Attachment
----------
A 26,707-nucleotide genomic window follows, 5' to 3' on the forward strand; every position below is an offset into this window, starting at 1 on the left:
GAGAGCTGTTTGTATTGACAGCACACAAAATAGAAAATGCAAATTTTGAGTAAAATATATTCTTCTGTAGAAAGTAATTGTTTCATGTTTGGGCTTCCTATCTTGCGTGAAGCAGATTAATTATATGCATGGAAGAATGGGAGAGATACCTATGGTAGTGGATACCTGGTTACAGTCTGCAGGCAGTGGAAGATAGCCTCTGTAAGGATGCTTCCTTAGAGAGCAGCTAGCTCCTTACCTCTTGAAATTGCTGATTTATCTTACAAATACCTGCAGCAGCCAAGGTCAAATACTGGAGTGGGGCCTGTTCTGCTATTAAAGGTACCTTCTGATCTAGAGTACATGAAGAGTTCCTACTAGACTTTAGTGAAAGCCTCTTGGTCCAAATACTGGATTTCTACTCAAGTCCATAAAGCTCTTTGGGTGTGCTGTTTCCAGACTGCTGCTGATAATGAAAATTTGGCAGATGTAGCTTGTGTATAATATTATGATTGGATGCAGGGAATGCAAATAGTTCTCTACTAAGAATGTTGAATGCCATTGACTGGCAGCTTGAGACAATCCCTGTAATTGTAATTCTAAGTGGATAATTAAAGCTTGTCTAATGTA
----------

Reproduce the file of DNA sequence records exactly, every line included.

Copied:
A 26,707-nucleotide genomic window follows, 5' to 3' on the forward strand; every position below is an offset into this window, starting at 1 on the left:
GAGAGCTGTTTGTATTGACAGCACACAAAATAGAAAATGCAAATTTTGAGTAAAATATATTCTTCTGTAGAAAGTAATTGTTTCATGTTTGGGCTTCCTATCTTGCGTGAAGCAGATTAATTATATGCATGGAAGAATGGGAGAGATACCTATGGTAGTGGATACCTGGTTACAGTCTGCAGGCAGTGGAAGATAGCCTCTGTAAGGATGCTTCCTTAGAGAGCAGCTAGCTCCTTACCTCTTGAAATTGCTGATTTATCTTACAAATACCTGCAGCAGCCAAGGTCAAATACTGGAGTGGGGCCTGTTCTGCTATTAAAGGTACCTTCTGATCTAGAGTACATGAAGAGTTCCTACTAGACTTTAGTGAAAGCCTCTTGGTCCAAATACTGGATTTCTACTCAAGTCCATAAAGCTCTTTGGGTGTGCTGTTTCCAGACTGCTGCTGATAATGAAAATTTGGCAGATGTAGCTTGTGTATAATATTATGATTGGATGCAGGGAATGCAAATAGTTCTCTACTAAGAATGTTGAATGCCATTGACTGGCAGCTTGAGACAATCCCTGTAATTGTAATTCTAAGTGGATAATTAAAGCTTGTCTAATGTA